The WE Thomas Mann is the latest addition to my writer’s edition collection. It was a late birthday gift from my wife. She was aware of the collection that I have and for some reason, this was particularly hard to find. However, she managed to secure it and kept it as a surprise for me. With so many great pictures taken and published here in the forums by our fellow members, my expectation was high and it did not disappoint. I have a feeling it will probably be my newest WE for a longer time as I’m not too keen with the latest offering of the WE line for this year, but that’s a story for another day. Today, I’ll like to share my joy and satisfaction of this writing instrument, one that instantly became my favorite in my collection.
Sealed in a standard Writer’s Edition box, WE Thomas Mann has one of the more attractive cover design on its packaging. Inside it, the lacquer finish gives a beautiful shine, with its silver inlays giving just the right amount of touch of aesthetic to it.
One of the more understated pen in the WE line, I’ll rank this along with Dostoevsky, Voltaire, or maybe Kafka. The platinum inlays reminds of the architectural and design elements of Charles Rennie Mackintosh, an architect who lived in the contemporary era of Thomas Mann. I can relate to the aesthetic which the design derives on, based on Modernism movement during that time, that focus on simple lines and economical elements, emphasizing on the beauty of its natural mass/form rather than using ornamental or patterns. I’d imagine it would fit in perfectly in a photo shoot in one of Mackintosh’s interior designs. If the design intent is to evoke the art movement during that era, it has accomplished it extremely well. I’d like to see more design like this with a concept and meaning, rather than just casual aesthetic. It just gives more depth to the product. The clip is platinum plated with and onyx colored zircon stone, adds a bit of interest to the whole composition.
CONSTRUCTION AND QUALITY 8.0/10.0
I deemed any lacquer finish pen as more superior to PMMA or ‘precious’ resin, given the better depth of color tone, durability and the solid feel when holding it. The platinum inlay adds more interest to the finish and actually gives more depth to the surface. The lines on the cap and barrel lines perfectly when capped, another proof of a well engineered instrument. However, I suspect not all parts are made of lacquer. The piston knob feels ‘light’ compared to the rest barrel, and has the amber glow under a reading light suggesting that it may be made of resin. I have no complains at all on the choice of material here but compared to the WE Shaw or Twain, the knob doesn’t have that smooth turning feel. In fact, it has a rather coarse almost like grinding feel to it when I turn it. I think Shaw has a better constructed turning knob design (made of lacquer with platinum plate caps) compared to this.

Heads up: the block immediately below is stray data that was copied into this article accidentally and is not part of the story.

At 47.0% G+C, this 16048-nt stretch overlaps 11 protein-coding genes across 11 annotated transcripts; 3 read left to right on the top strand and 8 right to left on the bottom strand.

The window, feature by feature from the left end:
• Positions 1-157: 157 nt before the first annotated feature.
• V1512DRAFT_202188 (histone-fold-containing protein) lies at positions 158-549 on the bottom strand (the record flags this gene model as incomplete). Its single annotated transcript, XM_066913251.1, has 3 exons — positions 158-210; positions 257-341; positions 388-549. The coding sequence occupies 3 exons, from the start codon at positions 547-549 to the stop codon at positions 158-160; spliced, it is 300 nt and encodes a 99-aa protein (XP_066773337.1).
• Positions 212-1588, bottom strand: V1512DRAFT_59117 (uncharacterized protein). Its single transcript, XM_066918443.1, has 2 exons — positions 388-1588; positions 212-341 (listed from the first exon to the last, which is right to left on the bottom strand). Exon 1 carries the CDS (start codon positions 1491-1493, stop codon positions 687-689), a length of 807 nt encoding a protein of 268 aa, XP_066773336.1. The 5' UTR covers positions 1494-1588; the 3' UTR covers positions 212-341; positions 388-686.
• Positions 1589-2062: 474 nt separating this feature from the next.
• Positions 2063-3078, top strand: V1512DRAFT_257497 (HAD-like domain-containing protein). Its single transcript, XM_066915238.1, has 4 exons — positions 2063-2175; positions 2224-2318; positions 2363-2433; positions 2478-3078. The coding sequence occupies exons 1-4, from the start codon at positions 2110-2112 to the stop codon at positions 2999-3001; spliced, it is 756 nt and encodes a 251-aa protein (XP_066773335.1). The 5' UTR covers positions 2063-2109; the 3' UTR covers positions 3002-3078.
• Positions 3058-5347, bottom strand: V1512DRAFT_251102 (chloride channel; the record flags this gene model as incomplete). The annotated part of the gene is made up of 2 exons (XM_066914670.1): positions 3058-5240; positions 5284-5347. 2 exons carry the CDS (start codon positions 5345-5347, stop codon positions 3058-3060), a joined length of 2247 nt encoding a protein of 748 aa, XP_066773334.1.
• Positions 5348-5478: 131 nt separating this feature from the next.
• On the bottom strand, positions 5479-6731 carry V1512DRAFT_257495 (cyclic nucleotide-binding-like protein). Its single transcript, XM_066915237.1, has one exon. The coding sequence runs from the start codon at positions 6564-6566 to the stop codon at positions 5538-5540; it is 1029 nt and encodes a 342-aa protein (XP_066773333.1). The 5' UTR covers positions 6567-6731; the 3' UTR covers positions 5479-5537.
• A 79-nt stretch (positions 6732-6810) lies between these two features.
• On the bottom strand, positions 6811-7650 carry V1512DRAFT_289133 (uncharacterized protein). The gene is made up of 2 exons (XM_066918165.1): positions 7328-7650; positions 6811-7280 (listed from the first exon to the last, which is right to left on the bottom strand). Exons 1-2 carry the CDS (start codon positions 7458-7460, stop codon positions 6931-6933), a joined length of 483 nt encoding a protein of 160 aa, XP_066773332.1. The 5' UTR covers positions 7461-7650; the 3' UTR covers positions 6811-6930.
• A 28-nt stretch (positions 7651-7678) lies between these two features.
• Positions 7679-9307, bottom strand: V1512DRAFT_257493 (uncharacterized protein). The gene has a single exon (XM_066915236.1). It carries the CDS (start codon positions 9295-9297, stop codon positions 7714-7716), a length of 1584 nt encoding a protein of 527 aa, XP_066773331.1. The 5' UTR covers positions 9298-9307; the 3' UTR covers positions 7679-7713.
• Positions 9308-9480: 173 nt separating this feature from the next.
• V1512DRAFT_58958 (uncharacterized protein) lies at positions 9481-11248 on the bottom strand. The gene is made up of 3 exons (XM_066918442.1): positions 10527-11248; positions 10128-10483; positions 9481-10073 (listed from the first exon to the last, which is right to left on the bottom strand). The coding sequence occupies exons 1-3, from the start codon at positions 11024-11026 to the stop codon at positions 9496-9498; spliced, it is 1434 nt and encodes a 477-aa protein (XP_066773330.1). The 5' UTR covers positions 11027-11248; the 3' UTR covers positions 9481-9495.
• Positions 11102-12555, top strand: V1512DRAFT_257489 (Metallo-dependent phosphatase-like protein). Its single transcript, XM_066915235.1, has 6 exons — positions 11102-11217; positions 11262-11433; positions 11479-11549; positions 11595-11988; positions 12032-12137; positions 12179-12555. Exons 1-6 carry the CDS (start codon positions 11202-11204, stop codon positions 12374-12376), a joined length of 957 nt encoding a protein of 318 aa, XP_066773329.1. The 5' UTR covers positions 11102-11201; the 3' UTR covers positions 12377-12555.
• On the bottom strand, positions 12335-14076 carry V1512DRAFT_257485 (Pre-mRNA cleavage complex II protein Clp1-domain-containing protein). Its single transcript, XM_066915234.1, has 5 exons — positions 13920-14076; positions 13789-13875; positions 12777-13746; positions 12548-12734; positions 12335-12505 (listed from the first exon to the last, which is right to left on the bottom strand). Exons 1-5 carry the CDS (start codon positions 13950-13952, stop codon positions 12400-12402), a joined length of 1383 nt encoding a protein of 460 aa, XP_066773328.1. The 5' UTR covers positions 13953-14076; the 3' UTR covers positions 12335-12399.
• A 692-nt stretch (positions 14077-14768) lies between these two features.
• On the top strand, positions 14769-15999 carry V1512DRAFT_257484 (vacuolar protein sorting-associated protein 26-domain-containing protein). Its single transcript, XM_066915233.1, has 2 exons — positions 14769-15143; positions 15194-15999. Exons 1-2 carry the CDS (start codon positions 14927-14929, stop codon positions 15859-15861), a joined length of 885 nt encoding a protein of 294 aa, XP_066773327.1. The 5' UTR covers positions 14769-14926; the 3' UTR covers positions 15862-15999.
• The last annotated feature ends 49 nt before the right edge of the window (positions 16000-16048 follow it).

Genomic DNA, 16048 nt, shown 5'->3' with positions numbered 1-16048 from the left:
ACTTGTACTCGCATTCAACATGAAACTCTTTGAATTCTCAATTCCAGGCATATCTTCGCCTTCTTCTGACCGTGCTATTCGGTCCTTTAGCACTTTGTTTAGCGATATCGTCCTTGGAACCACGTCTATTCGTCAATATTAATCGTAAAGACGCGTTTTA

WEIGHT AND DIMENSION 8.0/10.0
The heavier than resin feel gives me more confidence of its durability and commands more respect as a limited edition pen. Its not too heavy for lengthy writing and I personally enjoy the extra weight that helps me relaxes my grip. Like most pen, I don’t post the cap when writing, and I find the length more than sufficient to write well, furthermore, I don’t think any extra weight will help with the balance.
NIB AND PERFORMANCE 9/10
This writes almost like my WE Twain, glass smooth, minimal feedback and the typical MB bolder than usual medium stoke lines. I enjoy medium nib as it is suitable for most purpose with its almost ball nib that lays a consistent quality of line, and writes well on almost all sort of surface of paper. Those who like to have some tooth may not enjoy this as it is meant to be a smooth writer. The nib design has the Buddenbrooks House façade engraved on it as a tribute to the writer, and can go into the ranks of other impressive nibs such as Verne and Shaw.
REFILL AND MAINTENANCE 9/10
Another trusty piston fill pen, works tremendously well and the only complain I have as mentioned above is the lack of smoothness I’d expected as with my other WE. The lacquer finish is smooth and can be easily cleaned with a damp cloth. Cleaning the nib block seems easy and straightforward.
My wife bought this at retail price earlier this year, before the price hike. She was lucky to acquire one of the few remaining stock. Looking at the current trend on eBay, a roller ball pen is already reaching the price of the this FP’s retail price tag back then. Given the increasing scarcity of this this item on the market, I reckon having it at yesterday’s retail price is still a good buy.
I think the highlight of this pen is in the design. All functional aspects such as mechanism and nib performance are already excellent, which are its basic expectations anyway. We have seen many other limited edition released by Montblanc to give that extra special factor in a writing instrument. What they did with Thomas Mann, and what I really liked about it, is the very fundamental idea of a simple execution that has all the sophistication of respectable well-thought of piece of writing instrument. The design, choice of material and execution is simple yet elegant, did not try too hard to impress, yet just enough to make one stop and appreciate the added value being put into it. One would not hesitate to pick it up and use it immediately and there are no worries or being extra careful on an otherwise over-ornamented/treated design of a pen that may distract thoughts and ideas to be put on paper. Will it become my long term favorite companion, only time will tell. Right now, I’m already anxious to finish off this review and get back into my journals.